Friday, November 18, 2011

Trying to stay warm can make skin dryness worse

You don’t know what you’ve got until it’s gone. The old adage usually refers to lost love, but the same holds true for the skin’s protective lipid layer. 
You might not even know your skin has a protective lipid layer, but when the temperatures drop and your skin dries out, you can tell it’s gone. 

Winter weather and the things we do to stave off the cold make dry skin worse.

When it’s cold outside, we run the furnace, which removes humidity from the air. We take long, hot showers to warm up, and hot water saps moisture. We wear wool clothing, but it can cause friction and itching, which further irritate already-dry skin.

Dr. Elizabeth Small, a Springfield Clinic dermatologist with 31 years of experience, said treating dry skin is “quite common” in the winter months. Once the protective lipid layer is gone, water evaporates from the skin, which causes it to dry and crack.

Frequent hand washing and the use of antibacterial hand gels — both of which are promoted during cold and flu season to keep germs at bay — dry out skin. 

“Health care and child care workers are prone to dry skin because of frequent hand washing. I know from personal experience,” Small said. “I almost always have a finger crack by the end of the week, and it takes the weekend to heal.”

A simple solution is to find an antibacterial hand lotion and apply it after hand washing.

Michelle Schroeder, an early childhood teacher in Springfield, develops itchy, rough skin in the winter. Washing her hands countless times throughout the day only makes it worse. 

After trying a variety of products, most of which didn’t heal her dry skin, she discovered Herbacin, an over-the-counter lotion she applies frequently throughout the day. 

She also drinks ample water to stay hydrated. Small says a healthy person should try to consume 64 ounces a day.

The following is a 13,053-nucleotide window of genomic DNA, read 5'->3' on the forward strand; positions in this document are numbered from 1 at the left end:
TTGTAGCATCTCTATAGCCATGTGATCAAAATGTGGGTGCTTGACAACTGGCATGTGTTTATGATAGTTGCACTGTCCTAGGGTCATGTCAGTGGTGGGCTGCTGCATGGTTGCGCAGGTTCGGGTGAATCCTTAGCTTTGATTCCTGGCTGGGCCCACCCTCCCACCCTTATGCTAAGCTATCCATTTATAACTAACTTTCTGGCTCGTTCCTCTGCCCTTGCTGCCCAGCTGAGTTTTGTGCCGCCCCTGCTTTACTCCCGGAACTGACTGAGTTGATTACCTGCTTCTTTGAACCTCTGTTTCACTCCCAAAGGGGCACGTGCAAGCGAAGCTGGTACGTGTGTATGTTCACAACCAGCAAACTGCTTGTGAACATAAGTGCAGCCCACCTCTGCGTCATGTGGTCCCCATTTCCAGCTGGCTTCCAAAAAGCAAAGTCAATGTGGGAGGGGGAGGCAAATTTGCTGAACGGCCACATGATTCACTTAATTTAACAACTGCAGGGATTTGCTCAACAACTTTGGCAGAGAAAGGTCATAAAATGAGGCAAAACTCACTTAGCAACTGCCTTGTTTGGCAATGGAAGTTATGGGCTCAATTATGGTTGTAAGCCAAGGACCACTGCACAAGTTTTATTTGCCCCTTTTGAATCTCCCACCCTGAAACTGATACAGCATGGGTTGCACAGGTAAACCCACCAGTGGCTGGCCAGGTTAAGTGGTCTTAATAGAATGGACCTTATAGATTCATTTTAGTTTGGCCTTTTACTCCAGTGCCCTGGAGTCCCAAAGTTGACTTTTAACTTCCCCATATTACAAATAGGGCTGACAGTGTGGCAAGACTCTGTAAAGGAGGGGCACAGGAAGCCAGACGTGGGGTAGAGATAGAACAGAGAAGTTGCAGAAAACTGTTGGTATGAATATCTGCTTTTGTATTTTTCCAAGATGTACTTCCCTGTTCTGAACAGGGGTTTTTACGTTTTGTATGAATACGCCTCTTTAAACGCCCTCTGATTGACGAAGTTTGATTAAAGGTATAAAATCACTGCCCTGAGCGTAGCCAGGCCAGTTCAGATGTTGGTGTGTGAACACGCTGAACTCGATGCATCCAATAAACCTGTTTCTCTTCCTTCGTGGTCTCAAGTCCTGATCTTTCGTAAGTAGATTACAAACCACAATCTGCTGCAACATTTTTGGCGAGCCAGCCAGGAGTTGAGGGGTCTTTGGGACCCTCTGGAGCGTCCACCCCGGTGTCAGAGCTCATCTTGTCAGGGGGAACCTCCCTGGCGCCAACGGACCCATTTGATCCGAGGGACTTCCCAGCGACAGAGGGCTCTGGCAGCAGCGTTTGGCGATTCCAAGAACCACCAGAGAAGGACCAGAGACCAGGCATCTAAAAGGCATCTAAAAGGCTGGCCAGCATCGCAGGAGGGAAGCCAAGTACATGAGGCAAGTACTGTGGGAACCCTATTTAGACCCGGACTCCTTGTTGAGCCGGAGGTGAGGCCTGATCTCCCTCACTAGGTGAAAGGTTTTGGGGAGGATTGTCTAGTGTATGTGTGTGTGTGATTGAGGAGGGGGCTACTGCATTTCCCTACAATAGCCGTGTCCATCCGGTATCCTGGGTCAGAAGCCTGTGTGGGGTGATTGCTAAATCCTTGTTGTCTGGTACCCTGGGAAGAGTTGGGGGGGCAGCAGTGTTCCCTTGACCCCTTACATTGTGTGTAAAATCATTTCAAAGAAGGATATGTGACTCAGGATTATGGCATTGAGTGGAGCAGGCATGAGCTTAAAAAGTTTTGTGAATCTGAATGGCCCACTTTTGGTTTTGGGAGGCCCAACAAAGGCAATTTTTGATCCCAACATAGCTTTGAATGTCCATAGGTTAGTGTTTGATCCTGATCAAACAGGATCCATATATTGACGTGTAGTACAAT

Signs of excessive dryness include itchy, flaky, red, scaly, cracked skin.

Amy Behrens, a registered nurse from Rochester, says winter is definitely the worst time of year for dry skin, and the first sign is usually the appearance of her hands.

The mother of two jokes that she knows she has dry skin when she looks down and sees her grandma’s hands at the end of her arms. Indeed, dry skin looked more aged than youthful, hydrated skin.

“My hands usually start looking scaly and feeling dry and scratchy,” Behrens said. “

"Working in health care means I am constantly washing my hands and applying sanitizer. It’s not easy on the skin, but it’s best for patients. At work, I use hospital-provided hand lotion that is compatible with latex gloves we wear.”

To repair the damage, Behrens uses Aquafor and Eucerin, both over-the-counter moisturizers, at home.

When desperate, Behrens uses an “overnight Aquaphor remedy” to hydrate hands or feet. Simply apply before bed, slip on old socks and sleep in them. 

“It is greasy,” Behrens said, “but it works.”

Heather Jordan, who works at the Springfield Developmental Center, says her hands “feel like sandpaper” when winter rolls around. 

She uses Gold Bond Ultimate skin lotion, the “only lotion that sustains the moisture for several hours.”

Personal preference seems to dictate which OTC moisturizer to use, but when the symptoms persist, it’s time to see a doctor.

“If you have cracked fingers that aren’t healing, inflamed, itchy skin that keeps you up at night or you have trouble walking because of cracked heels, you should see a doctor,” Small said. 

Doctors can prescribe cortisone creams that contain higher levels of cortisone and other steroids than OTC products. Low-potency steroid cream cuts down on the symptoms and allows skin to heal faster. 

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